“I believe the trend worth calling out is that the window for insurers to innovate is much shorter, thanks to the banking sector’s efforts to offer omni-channel banking, incorporating mobile devices and, more recently, intelligent assistants like Alexa for personal banking.

“Banks have bought into the value of these technology partnerships but had the benefit of consumer expectations changing slowly with them. This compares to insurers who are in an ever-increasing on-demand world where the risk is high for laggards to be left behind.”

As with fintechs in banking, Insurtechs initially focused on the retail segment, with 75 percent of business in personal lines and the remainder in the commercial segment.

“Banks have bought into the value of these technology partnerships but had the benefit of consumer expectations changing slowly with them. This compares to insurers who are in an ever-increasing on-demand world where the risk is high for laggards to be left behind.” — Emily Kosick, managing director, marketing, Slice

Those proportions may be set to change, with innovations such as digital commercial insurance brokerage Embroker’s recent launch of the first digital D&O liability insurance policy, designed for venture capital-backed tech start-ups and reinsured by Munich Re.

Embroker said coverage that formerly took weeks to obtain is now available instantly.

“We focus on three main issues in developing new digital business — what is the customer’s pain point, what is the expense ratio and does it lend itself to algorithmic underwriting?” said CEO Matt Miller. “Workers’ compensation is another obvious class of insurance that can benefit from this approach.”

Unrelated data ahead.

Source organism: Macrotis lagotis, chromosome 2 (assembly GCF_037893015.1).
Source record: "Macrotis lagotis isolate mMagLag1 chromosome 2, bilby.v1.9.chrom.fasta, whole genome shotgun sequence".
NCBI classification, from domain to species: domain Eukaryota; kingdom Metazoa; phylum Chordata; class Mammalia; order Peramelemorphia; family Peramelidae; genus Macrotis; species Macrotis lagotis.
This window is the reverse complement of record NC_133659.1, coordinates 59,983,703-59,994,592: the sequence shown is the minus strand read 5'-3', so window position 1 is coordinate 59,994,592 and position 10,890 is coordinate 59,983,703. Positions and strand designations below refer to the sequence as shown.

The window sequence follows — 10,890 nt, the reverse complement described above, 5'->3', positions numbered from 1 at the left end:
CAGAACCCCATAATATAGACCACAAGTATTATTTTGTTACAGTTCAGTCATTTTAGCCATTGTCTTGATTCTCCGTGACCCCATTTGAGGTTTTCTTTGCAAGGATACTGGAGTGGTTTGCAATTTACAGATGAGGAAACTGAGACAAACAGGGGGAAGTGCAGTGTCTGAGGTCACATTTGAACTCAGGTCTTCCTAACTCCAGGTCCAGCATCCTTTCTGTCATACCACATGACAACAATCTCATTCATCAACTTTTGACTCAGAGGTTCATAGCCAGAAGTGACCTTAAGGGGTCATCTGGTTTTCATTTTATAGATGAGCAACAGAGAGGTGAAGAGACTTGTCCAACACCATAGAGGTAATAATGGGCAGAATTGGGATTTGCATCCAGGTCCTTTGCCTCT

Jason Griswold, co-founder and chief operating officer of Insurtech REIN, highlighted further opportunities: “I’d add a third category to personal and business lines and that’s business-to-business-to-consumer. It’s there we see the biggest opportunities for partnering with major ecosystems generating large numbers of insureds and also big volumes of data.”

For now, insurers are accommodating Insurtech disruption. Will that change?

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“Insurtechs have focused on products that regulators can understand easily and for which there is clear existing legislation, with consumer protection and insurer solvency the two issues of paramount importance,” noted Shawn Hanson, litigation partner at law firm Akin Gump.

“In time, we could see the disruptors partner with reinsurers rather than primary carriers. Another possibility is the likes of Amazon, Alphabet, Facebook and Apple, with their massive balance sheets, deciding to link up with a reinsurer,” he said.

“You can imagine one of them finding a good Insurtech and buying it, much as Amazon’s purchase of Whole Foods gave it entry into the retail sector.” &

Graham Buck is a UK-based writer and has contributed to Risk & Insurance® since 1998. He can be reached at riskletters.com.